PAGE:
Earn-a-Bike, along with other popular programs including the adult mechanic class and the youth bike workshop, will soon also be available at The Common Wheel’s new location in Columbia. After a year of work that included everything from choosing the location to clearing out the old Lazy K Lounge at 137 Locust St., the third Common Wheel is set to hold an open house on today at 6:30 p.m., followed by a public opening on a date to be determined in the following weeks.

“We are so excited to have The Common Wheel come to Columbia,” said Columbia Mayor Leo Lutz via email. “They will provide an activity coupled with a learning experience for our youth who may never be exposed to working with their hands, understanding gears and bearings. Not only is the Common Wheel providing an activity and learning experience, but they have taken a vacant condemned property in our downtown and turned it into a beautiful business space.”

The project was made possible through various grants, including $25,000 from Armstrong World Industries Foundation, $25,000 from High Foundation and a $20,000 “Level Up and Launch” grant from the United Way of Lancaster County.

Atencio said that the nonprofit could have simply hired a contractor and had the project done in two months, but to mirror programs like Earn-a-Bike, The Common Wheel relied on a mix of volunteers, apprentices and employees to turn the renovation project into a learning experience.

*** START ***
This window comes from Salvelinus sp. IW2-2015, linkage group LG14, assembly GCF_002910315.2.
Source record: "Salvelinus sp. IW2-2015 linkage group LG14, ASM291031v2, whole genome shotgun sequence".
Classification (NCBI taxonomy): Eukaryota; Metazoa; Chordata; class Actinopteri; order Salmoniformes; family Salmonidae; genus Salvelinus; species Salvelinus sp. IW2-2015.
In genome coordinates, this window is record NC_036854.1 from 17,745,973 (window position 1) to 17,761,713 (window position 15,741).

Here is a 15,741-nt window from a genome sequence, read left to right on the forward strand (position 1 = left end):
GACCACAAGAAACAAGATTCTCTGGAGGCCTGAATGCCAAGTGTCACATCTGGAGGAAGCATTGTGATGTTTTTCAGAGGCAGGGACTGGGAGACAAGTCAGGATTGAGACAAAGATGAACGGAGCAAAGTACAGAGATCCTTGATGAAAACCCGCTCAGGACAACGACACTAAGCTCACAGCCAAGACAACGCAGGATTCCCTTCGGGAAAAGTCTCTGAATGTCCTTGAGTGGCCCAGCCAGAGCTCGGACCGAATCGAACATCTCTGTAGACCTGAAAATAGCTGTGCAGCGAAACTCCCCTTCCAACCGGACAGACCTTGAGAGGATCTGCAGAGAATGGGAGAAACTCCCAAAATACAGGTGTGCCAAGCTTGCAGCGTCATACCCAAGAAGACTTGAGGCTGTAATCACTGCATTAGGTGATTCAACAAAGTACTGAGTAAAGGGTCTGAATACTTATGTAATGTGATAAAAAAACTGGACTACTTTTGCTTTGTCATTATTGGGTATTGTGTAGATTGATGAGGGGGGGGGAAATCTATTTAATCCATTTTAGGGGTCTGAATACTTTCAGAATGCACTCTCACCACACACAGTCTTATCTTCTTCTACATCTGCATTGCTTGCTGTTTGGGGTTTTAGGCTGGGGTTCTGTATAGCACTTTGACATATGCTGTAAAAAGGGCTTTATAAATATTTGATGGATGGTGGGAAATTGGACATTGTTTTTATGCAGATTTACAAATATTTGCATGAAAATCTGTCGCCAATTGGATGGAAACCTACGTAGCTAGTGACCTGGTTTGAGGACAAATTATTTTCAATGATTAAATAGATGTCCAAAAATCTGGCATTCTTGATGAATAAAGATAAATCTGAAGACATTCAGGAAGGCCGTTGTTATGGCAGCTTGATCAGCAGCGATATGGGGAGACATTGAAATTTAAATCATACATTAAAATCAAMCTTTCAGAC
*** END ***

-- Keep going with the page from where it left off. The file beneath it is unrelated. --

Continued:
One such apprentice, Bekah Sensenig, 22, of Ronks, got the gig through Common Wheel’s partnership with state-funded employment program Careerlink PA. In her roughly two months of apprenticeship, Sensenig did a variety of tasks including hanging drywall, installing electrical outlets and getting good enough at installing vinyl plank flooring that she was eventually teaching other volunteers.

“I always enjoy doing stuff with my hands, I want to do something in renovation or small house projects, sort of like a handyman type thing for people in my area, serving people how I can,” Sensenig said.

One important detail of the former Lazy K Lounge will survive in the new Common Wheel – the bar top will serve as the location for the POS (point of sale) system.

Atencio says that, with its proximity to the Boys and Girls Club of Columbia, the Columbia Borough School District and the Columbia Crossing River Trail, the new Common Wheel is well-positioned to serve the community at large. Atencio has a personal connection, as various members of her extended family have lived in the borough over the years.

“We want to be the best neighbors that we can be,” Atencio said. “We’ve heard from people that sometimes businesses come to Columbia, it gets hard, and then they up and leave Columbia. That’s not our intention. We’re used to going through hard things.”

To learn more about upcoming Earn-a-Bike sessions and other programs in Lancaster city and Columbia, visit